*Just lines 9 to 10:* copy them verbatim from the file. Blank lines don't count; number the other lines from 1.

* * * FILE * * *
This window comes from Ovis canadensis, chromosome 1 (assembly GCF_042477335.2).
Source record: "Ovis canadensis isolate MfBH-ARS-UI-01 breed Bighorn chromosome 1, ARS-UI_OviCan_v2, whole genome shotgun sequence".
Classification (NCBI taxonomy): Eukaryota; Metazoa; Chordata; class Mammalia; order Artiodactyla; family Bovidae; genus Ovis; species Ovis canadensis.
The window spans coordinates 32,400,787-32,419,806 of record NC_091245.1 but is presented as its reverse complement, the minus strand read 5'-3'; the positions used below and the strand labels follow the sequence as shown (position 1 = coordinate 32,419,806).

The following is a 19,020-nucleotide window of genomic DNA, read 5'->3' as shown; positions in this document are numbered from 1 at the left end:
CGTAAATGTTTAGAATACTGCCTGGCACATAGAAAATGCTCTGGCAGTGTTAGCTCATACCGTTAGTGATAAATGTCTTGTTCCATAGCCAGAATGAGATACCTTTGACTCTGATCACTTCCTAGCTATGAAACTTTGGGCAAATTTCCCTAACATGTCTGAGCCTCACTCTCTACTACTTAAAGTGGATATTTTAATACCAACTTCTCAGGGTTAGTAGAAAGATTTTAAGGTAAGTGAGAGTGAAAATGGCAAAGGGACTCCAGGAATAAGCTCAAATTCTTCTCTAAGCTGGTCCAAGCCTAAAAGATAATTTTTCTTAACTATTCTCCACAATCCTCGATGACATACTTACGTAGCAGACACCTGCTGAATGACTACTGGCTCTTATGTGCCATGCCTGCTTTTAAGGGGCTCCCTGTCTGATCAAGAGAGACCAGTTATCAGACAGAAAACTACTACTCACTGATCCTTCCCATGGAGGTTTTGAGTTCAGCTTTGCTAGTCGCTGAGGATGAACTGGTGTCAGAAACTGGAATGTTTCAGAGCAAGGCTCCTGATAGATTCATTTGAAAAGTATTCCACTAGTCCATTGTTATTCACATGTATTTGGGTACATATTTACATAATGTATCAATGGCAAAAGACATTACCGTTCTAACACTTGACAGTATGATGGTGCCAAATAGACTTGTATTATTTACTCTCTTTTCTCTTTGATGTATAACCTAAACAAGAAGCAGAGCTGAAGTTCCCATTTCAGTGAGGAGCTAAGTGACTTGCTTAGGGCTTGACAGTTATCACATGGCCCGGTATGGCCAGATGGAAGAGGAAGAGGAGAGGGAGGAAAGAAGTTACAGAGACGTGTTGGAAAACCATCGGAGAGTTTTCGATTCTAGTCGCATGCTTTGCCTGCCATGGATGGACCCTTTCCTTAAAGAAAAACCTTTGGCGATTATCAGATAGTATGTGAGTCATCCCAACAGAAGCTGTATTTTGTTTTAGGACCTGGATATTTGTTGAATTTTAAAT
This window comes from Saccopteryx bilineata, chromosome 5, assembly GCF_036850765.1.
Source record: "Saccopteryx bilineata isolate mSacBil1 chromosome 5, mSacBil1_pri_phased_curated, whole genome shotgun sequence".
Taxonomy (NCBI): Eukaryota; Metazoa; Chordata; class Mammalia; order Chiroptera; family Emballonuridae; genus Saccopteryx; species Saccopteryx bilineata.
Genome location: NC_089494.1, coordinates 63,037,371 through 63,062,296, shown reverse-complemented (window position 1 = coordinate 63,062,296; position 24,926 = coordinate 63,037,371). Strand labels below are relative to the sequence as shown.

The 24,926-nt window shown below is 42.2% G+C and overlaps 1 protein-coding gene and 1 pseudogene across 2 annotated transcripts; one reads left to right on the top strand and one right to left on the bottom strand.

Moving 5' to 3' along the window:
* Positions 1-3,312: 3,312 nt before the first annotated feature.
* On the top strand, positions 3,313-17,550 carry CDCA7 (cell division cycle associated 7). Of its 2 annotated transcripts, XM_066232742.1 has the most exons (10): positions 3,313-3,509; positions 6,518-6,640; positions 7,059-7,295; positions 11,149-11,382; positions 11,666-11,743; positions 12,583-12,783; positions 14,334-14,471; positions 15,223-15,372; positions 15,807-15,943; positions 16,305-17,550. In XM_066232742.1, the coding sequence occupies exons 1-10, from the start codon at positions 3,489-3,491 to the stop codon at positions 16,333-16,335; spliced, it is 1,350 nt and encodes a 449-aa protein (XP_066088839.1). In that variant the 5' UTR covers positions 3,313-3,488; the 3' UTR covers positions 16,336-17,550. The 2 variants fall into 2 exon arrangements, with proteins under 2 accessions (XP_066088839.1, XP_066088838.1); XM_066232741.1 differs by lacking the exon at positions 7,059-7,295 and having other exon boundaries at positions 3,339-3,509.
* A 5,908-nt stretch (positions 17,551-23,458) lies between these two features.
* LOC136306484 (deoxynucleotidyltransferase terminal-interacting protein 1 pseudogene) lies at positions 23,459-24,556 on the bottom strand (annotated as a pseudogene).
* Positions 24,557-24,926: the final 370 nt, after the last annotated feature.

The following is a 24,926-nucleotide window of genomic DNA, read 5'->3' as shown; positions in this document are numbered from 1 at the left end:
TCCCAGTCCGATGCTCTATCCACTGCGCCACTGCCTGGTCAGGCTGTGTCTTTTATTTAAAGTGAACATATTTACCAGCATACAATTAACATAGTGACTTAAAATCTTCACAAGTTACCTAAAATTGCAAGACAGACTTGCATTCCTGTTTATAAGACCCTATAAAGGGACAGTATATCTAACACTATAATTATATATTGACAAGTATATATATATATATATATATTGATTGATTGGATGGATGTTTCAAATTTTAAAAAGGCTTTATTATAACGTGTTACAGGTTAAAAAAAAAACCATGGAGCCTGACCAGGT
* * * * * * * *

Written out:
Taxonomy (NCBI): Eukaryota; Metazoa; Chordata; class Mammalia; order Chiroptera; family Emballonuridae; genus Saccopteryx; species Saccopteryx bilineata.
Genome location: NC_089494.1, coordinates 63,037,371 through 63,062,296, shown reverse-complemented (window position 1 = coordinate 63,062,296; position 24,926 = coordinate 63,037,371). Strand labels below are relative to the sequence as shown.